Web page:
Others beside me have stopped to push, chatting raggedly as they wander up the climb. The walkers are spreading out across the roadspace. There’s still a gap to pass, but only just.

carlton-criterium-1975.jpgI change down, for the very last time. There are no more gears now, just me and my ancient road bike, straining together.

It’s hard work, but I keep it going as best I can, wobbling as I slow to pass mountain bikers, their legs pumping furiously as they flounder amongst ratios much lower than my own.

‘Refreshments – 800 m’ reads a sign on my right – that must be the top. I try to imagine that far, but I can only focus on the tarmac ahead. Just a few metres of it are in my view. A mass of pushing bikes, the drooping helmets beside them telling their tale of a brave battle, fought and lost.

My wheels keep turning. It’s a longer gear than I might have chosen, but I’m moving freely, all the same. I look to my left, where the trees are falling away in the sunshine now, with long grass and a big blue cloudy sky slowly opening up above. To my right – a steep slope rising ever upwards. There lies the heart of the green monster, still beating.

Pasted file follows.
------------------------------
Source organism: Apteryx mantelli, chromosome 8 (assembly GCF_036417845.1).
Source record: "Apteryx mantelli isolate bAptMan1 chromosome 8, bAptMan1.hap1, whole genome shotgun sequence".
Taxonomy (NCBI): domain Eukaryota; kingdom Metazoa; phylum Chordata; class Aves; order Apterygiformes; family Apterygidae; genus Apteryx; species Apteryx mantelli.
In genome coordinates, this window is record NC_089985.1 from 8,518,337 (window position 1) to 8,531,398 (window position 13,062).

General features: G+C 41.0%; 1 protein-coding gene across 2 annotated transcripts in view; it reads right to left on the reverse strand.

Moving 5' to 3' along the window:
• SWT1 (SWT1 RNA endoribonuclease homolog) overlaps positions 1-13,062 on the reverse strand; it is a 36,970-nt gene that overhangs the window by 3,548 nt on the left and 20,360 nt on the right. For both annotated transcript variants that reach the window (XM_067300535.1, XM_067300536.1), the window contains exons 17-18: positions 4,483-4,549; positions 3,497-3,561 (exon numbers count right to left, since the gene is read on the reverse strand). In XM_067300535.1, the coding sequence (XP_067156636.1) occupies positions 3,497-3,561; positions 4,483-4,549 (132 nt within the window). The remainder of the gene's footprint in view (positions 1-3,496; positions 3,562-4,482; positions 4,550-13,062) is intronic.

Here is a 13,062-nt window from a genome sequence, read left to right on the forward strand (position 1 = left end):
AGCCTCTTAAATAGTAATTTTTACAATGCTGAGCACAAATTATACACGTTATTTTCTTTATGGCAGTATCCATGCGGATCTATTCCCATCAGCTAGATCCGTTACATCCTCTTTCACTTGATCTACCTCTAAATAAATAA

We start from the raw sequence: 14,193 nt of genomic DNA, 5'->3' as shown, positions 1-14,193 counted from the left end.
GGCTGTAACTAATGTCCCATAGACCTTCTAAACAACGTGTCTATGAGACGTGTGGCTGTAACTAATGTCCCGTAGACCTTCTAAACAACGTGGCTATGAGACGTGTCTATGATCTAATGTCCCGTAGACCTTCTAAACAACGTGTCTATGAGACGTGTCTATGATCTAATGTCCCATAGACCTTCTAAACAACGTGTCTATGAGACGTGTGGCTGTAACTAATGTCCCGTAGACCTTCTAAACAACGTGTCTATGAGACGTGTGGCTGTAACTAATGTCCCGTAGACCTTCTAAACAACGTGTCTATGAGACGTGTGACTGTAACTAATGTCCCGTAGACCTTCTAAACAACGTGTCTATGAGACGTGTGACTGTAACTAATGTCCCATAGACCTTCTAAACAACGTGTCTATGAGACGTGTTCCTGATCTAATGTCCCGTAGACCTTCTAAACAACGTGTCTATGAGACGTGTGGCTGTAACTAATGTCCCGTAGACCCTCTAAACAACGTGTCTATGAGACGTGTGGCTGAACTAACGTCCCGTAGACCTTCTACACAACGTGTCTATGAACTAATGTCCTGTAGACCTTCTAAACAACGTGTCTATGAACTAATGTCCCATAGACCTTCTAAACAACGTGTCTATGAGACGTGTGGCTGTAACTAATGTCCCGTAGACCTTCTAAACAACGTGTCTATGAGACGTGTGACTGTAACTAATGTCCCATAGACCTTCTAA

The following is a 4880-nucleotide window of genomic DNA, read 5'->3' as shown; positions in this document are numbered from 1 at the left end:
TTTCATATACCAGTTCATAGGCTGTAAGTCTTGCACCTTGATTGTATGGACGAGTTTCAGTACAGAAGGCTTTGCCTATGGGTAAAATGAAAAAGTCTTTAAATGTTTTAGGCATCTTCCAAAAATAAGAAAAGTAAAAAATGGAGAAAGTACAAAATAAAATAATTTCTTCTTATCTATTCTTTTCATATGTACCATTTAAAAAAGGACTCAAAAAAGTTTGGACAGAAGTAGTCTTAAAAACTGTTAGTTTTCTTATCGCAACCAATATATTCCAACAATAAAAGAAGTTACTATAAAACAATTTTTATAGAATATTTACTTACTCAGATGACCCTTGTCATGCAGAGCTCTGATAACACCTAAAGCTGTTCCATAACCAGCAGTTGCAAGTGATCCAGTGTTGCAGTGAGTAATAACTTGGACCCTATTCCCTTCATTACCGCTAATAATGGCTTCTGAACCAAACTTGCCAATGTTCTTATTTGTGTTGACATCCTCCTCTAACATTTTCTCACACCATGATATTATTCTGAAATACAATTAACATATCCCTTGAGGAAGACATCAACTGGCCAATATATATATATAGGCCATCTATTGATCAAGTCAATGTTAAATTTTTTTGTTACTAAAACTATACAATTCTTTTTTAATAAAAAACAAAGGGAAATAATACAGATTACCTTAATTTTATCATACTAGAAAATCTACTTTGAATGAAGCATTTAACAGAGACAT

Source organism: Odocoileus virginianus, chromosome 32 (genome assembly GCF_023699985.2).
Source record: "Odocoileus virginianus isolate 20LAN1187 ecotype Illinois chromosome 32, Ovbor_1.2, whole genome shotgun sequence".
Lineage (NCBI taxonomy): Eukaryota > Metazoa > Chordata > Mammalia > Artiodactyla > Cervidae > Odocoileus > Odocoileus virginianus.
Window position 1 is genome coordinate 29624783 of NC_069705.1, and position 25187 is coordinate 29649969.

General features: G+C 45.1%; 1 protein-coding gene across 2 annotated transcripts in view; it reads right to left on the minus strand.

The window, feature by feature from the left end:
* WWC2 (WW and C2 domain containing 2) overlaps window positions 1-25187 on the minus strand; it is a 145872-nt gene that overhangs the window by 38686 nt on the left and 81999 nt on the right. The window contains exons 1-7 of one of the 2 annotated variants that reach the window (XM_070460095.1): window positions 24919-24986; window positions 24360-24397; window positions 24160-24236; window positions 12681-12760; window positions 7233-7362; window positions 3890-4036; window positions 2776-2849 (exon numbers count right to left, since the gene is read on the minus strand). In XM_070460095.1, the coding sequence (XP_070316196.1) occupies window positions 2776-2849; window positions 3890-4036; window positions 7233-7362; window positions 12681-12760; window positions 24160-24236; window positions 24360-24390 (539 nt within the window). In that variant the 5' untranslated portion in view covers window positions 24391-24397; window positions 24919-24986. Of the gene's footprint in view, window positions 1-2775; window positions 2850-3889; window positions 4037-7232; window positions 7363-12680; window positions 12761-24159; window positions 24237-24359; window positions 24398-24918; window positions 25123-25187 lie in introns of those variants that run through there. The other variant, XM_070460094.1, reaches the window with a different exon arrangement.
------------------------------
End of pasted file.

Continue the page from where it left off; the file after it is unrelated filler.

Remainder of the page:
A minute passes. Maybe two. Silence. Uncertainty. Doubt.

Three hundred metres left. Two more cyclists dismount, right in front of me, and for a moment I almost stop. As I pick it up again, there’s a glimpse of clear road ahead and a strange, unfounded optimism rising somewhere. But still I’m waiting for it – the killer incline which I’m sure must lie ahead. Too many times this winter, I’ve pushed too early, and paid the price before the top. I struggle to control that urge to floor it, far too soon.

The road snakes to the right this time. My eyes are stinging as sweat falls from my brow, and I lurch dangerously for a moment to swipe my wrist across my face. I stare down instead, willing the drops to drain another way, but it doesn’t work, so I look upwards into the tiny breeze instead.

The road turns and turns. I’m not sure if it’s my imagination, but the gradient has eased, just a little. Tired legs can still fail, though, and not one walker is remounting here. I keep going.

And then, suddenly, we round a bend, and the hillside stretches far and flat and level in front of me, the road a narrow strip of grey threaded through five thousand people milling all around. Tradition says I should grab a newspaper from a specatator, and stuff it down my shirt as insulation for a fast descent ahead. But there are no spectators, nor newspapers either, just other riders.